Consider yourself lucky: you’re living at a time when hair loss treatments and products are
within easy reach. The best part of all is that they’ve undergone rigorous testing for their safety and efficacy, so that you don’t have to feel like a guinea pig.
Throughout history (and even in modern times), people have tried in vain to find the best hair
loss treatments out there. Think about putting dead animal parts or herbs on your scalp!
These are some of the most bizarre hair loss treatments that never worked:
Some 3,500 years ago, the Ebers Papyrus, an ancient Egyptian medical text,
suggested that fat from a snake, tomcat, hippopotamus, crocodile, and ibex could be
made into a concoction topically applied to the scalp for four days would help with hair
In several Asian countries where ginger is abundant and grows in the wild,
people believe that rubbing its chopped root onto bald spots of the head can stimulate
Concoction Made of Animal Parts
When Julius Caesar was struggling with thinning hair, Cleopatra told him to apply a mixture of ground mice combined with bear grease and horse teeth. Since this didn’t work, he then covered his head using a laurel wreath.
In London, bull semen is a modern trend that claims to treat hair loss. This idea was conceptualized out of the fact that calve gravy contains high levels of protein. While protein is proven to support keratin production for hair, there are other more credible sources of this vitamin rather than bull sperm!
Studies showed that the capsaicin content of Tabasco could stimulate hair growth. However, the study was conducted by injecting capsaicin into mice which were then ingested by human subjects. Tabasco is a known burning agent when too much is applied to the skin, or it’s exposed to sensitive skin.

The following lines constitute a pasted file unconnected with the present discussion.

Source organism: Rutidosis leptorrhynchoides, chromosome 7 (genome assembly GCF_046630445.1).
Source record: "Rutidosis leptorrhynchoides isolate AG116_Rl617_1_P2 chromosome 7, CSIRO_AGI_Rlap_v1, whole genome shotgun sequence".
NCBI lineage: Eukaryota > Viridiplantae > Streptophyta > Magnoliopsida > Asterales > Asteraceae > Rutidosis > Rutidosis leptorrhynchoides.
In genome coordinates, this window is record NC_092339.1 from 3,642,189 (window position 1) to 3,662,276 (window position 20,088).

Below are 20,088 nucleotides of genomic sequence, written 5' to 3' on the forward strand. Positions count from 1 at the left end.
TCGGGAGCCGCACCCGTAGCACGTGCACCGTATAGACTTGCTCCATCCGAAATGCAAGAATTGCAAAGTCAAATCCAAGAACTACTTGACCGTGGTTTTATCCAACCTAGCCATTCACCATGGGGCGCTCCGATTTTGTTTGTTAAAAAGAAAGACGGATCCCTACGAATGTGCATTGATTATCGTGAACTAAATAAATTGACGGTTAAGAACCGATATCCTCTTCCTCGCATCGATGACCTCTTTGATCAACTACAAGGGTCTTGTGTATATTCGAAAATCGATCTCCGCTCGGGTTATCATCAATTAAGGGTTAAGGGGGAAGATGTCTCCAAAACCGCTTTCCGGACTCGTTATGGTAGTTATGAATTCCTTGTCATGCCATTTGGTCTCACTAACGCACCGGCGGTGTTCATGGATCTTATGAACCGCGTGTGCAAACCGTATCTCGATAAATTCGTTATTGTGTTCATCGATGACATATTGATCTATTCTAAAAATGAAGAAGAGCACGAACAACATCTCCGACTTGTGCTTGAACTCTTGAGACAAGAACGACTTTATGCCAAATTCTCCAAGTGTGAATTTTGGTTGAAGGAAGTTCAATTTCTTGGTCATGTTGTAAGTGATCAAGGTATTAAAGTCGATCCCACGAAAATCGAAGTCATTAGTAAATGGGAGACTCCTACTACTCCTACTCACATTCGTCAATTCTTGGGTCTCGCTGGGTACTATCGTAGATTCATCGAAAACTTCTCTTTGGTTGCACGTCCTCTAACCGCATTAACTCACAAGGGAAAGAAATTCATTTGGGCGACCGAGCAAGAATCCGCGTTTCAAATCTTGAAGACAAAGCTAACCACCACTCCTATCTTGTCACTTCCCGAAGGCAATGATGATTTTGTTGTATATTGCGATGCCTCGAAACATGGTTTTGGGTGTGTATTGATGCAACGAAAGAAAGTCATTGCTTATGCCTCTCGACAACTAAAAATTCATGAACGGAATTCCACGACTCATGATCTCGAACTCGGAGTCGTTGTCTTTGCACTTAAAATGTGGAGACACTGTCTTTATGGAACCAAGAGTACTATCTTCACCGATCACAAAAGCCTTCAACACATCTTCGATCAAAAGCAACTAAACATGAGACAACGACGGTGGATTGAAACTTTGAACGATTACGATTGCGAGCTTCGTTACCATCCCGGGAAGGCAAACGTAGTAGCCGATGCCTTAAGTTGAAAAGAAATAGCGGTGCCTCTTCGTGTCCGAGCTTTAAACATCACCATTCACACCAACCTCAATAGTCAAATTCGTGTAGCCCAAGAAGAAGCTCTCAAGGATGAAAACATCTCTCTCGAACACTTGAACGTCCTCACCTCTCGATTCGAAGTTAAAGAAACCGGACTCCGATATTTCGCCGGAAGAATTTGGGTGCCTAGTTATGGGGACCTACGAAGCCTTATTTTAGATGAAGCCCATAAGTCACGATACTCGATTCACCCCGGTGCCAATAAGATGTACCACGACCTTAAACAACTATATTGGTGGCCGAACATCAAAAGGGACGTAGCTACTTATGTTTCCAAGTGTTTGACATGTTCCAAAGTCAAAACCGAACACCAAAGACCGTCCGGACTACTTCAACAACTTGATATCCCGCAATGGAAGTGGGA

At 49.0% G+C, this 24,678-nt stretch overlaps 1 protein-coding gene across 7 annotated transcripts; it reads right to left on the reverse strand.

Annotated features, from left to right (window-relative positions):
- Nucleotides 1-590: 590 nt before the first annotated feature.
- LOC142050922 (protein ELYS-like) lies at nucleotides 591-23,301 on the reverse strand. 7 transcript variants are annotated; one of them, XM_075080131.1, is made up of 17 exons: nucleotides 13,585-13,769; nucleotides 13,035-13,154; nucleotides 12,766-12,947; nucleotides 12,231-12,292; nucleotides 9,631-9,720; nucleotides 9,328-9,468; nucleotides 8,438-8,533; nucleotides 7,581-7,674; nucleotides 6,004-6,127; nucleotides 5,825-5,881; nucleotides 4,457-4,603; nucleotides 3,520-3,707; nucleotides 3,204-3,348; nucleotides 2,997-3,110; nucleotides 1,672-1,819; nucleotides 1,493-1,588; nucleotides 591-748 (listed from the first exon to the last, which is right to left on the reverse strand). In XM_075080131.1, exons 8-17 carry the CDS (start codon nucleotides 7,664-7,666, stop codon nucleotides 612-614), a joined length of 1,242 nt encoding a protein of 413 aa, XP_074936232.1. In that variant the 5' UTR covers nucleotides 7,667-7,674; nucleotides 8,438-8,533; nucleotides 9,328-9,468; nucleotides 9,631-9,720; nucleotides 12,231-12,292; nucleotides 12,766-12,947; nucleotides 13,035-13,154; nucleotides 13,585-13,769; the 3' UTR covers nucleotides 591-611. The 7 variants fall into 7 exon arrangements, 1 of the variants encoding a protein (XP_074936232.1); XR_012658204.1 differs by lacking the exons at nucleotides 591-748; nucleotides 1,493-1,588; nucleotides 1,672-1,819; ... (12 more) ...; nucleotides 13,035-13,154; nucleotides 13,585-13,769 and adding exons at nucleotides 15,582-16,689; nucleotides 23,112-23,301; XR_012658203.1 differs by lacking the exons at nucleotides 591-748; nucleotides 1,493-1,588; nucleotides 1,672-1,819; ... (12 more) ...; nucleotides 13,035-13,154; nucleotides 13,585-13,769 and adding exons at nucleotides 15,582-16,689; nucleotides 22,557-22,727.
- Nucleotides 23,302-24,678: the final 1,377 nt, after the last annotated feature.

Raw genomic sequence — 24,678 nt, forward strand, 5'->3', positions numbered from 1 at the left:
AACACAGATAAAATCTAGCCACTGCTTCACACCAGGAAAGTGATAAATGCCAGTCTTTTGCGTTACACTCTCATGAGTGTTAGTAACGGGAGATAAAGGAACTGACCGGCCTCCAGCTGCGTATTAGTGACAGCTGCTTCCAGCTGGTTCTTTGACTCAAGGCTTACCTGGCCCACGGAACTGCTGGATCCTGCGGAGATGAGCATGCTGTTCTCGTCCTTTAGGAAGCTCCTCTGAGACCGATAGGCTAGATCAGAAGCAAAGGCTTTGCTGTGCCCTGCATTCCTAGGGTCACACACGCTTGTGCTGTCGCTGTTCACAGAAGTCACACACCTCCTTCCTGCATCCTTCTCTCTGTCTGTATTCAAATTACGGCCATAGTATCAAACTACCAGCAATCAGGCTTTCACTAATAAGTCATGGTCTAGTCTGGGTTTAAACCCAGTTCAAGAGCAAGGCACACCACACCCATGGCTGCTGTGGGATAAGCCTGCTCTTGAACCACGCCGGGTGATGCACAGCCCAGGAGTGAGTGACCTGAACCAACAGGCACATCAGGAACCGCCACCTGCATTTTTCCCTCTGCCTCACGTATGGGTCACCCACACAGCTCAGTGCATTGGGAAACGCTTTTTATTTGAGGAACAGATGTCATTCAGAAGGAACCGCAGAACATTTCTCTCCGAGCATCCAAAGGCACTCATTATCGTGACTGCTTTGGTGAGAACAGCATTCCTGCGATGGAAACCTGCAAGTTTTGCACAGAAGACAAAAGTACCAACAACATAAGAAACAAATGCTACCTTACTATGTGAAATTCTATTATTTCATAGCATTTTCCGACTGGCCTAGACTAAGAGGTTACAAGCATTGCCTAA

In some European countries, it is believed that onion juice promotes healthy hair follicle growth. Doing this is a messy and smelly process since you’ll need to juice an onion with a grater then apply it directly on your head. While onion is scientifically proven to have benefits for the human body, there are no studies proving its efficacy for hair loss.
Yeast Infection Medicine
Monistat, Miconazole Nitrate, and other yeast infection creams were trendy among people desperate for a solution to treat thinning hair and hair loss. These fungal infection creams are thought to work by creating a healthy environment when applied to the scalp but the side effects include shedding once the medicines are stopped.
Historically, beer was applied to the scalp to treat thinning, limp hair despite the
absence of any studies that it actually worked. Hops and barley may actually give the
illusion of thicker, fuller hair; but there are no studies claiming that it works.
Pretty crazy, right? Thankfully, there are natural serums, shampoos, and conditioners that you can use for hair loss instead.